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  #61  
Old Posted Jul 24, 2009, 6:13 PM
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^ exactly. I think we all hope that Regina can get a new stadium built. I am just of the opinion that sports like football, baseball, etc. belong in open air stadiums.
     
     
  #62  
Old Posted Jul 24, 2009, 6:15 PM
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Here is a fun panoramic view of the new stadium location.

http://www.leaderpost.com/sports/foo...ion/index.html

And I am not too sure why people are so concerned about parking. Think about what Stormer said above as well as the possible addition onto the Casino parkade. And don't forget about the multitude of areas just east of Broad St (ie where the old Molson's brewery is located). I believe there willl be very little if any surface parking immediately beside the stadium as there are big things planned for the area.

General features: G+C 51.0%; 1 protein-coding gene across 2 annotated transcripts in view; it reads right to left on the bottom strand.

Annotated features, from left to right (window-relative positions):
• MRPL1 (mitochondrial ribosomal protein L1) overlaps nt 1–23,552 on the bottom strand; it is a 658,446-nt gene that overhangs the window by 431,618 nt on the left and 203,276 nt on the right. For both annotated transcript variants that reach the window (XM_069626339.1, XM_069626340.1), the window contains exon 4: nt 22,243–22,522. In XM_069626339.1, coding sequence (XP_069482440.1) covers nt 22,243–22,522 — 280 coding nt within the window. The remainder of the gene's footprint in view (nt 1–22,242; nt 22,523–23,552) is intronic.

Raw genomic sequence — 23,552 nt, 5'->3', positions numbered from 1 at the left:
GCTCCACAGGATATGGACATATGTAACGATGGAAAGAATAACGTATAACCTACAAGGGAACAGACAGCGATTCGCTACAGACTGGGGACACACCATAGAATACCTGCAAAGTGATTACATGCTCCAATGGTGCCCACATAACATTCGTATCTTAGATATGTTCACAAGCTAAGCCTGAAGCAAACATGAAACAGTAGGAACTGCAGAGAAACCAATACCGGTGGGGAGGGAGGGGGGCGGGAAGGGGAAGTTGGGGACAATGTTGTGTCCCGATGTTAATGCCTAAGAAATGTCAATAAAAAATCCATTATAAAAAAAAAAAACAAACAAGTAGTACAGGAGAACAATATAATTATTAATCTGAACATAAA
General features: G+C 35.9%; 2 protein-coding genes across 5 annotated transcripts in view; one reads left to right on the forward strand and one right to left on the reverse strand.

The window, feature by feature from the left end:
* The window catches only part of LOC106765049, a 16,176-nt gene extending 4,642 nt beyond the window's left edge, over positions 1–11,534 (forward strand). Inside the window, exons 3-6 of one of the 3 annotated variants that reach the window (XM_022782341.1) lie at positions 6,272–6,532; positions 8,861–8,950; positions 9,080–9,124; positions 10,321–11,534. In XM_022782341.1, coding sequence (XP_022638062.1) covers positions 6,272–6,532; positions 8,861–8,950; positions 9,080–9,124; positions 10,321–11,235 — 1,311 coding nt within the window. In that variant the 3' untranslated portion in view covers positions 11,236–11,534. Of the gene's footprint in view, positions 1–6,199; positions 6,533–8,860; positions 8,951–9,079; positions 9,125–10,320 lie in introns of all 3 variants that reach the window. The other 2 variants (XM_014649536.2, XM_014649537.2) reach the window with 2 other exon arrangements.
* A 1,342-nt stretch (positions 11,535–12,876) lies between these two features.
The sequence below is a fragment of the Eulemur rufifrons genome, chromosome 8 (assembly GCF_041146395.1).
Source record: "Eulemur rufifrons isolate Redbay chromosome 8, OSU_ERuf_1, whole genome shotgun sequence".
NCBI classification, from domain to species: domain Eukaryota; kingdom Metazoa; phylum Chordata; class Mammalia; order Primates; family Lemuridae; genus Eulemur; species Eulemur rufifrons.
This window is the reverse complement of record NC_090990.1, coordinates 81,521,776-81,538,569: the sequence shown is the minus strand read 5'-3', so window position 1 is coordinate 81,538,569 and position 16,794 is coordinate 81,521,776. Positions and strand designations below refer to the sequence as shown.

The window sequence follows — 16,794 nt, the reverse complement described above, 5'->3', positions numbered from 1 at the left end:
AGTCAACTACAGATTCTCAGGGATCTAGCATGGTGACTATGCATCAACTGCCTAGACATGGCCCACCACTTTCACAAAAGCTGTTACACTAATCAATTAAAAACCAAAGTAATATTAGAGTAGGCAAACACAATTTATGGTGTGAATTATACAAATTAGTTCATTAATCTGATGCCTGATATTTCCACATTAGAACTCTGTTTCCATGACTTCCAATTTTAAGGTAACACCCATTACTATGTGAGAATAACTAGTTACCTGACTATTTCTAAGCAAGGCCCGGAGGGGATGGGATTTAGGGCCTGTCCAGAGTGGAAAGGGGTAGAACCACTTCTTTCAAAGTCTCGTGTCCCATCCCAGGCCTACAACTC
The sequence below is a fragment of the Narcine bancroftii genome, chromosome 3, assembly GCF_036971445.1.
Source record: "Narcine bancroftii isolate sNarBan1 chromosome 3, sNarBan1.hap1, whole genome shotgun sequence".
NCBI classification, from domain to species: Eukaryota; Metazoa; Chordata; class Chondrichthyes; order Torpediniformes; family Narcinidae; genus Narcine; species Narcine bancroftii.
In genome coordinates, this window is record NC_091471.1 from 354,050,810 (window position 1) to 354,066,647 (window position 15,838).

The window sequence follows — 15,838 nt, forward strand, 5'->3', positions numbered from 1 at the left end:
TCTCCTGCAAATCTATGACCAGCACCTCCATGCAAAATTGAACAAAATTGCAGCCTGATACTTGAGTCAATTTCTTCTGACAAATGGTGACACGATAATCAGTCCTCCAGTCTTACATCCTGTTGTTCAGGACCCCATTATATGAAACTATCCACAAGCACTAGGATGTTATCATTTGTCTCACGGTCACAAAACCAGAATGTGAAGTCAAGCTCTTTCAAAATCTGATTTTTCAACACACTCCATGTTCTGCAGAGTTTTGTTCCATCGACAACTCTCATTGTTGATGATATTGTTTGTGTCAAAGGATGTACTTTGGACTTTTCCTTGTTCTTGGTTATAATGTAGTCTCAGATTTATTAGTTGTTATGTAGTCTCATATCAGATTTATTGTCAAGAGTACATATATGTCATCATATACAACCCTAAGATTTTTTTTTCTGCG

#63  
Old Posted Jul 24, 2009, 7:14 PM
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Originally Posted by Stormer View Post
Hoeding! OMG that parking looks awful.

I wouldn't be too focussed on the location of the existing tunnels. I expect there will be more than one crossing of the tracks. I would like to see a wide bridge over the tracks at Scarth Street that would allow pedestrians and maybe even vehicles to cross and give a feel that the stadium area is part of downtown rather than cut off by the tracks. The bridge could even have landscaping, outdoor art, kiosks, etc. Think of the famous Rialto Bridge in Venice.